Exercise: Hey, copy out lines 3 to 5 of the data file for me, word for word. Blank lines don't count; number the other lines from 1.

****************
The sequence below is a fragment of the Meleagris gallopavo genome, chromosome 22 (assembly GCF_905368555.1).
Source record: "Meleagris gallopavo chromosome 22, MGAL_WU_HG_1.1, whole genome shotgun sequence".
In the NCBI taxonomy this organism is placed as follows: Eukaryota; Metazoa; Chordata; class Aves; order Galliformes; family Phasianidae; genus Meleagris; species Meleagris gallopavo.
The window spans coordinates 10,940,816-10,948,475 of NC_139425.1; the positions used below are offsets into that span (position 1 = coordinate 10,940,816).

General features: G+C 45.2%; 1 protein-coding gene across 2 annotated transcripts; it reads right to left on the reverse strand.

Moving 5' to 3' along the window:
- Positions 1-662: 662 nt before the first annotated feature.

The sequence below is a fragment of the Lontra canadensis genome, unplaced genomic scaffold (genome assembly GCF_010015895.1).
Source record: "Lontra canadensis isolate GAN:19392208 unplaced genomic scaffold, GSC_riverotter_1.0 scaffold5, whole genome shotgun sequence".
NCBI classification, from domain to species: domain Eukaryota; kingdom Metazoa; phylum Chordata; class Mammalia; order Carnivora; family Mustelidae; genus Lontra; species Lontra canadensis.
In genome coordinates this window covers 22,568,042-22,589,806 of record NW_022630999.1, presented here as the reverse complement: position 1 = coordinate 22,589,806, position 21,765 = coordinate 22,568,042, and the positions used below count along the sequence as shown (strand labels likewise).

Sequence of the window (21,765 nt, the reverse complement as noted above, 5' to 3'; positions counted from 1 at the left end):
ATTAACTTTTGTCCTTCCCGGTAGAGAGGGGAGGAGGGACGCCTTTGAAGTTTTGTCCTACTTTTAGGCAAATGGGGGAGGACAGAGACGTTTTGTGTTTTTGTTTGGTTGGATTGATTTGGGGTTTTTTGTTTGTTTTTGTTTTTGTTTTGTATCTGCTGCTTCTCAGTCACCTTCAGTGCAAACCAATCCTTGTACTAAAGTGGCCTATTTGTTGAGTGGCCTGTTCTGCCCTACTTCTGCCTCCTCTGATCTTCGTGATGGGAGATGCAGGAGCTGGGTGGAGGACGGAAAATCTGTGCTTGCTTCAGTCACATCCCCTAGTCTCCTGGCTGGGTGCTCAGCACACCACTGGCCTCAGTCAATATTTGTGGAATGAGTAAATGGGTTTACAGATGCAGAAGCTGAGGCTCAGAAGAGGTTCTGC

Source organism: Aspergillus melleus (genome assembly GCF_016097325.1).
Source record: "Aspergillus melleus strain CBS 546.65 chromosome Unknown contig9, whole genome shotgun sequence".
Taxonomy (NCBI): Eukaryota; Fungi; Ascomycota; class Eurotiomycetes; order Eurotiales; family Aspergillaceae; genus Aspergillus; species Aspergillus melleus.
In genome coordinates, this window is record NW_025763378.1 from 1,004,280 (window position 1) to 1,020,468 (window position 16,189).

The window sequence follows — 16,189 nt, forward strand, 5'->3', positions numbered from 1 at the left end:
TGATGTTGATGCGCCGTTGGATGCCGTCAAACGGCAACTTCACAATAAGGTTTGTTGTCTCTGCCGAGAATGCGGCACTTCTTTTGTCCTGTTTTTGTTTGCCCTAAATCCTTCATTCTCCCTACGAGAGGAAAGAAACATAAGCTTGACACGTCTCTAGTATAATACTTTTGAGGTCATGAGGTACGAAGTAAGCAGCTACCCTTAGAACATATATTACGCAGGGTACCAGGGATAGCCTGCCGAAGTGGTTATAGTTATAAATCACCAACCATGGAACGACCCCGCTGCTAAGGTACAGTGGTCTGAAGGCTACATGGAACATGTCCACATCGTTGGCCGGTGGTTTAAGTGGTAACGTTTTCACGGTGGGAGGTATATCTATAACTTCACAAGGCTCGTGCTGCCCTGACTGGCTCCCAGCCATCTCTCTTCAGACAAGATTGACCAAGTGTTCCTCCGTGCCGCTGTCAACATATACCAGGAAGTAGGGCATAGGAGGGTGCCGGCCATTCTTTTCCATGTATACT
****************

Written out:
In the NCBI taxonomy this organism is placed as follows: Eukaryota; Metazoa; Chordata; class Aves; order Galliformes; family Phasianidae; genus Meleagris; species Meleagris gallopavo.
The window spans coordinates 10,940,816-10,948,475 of NC_139425.1; the positions used below are offsets into that span (position 1 = coordinate 10,940,816).

General features: G+C 45.2%; 1 protein-coding gene across 2 annotated transcripts; it reads right to left on the reverse strand.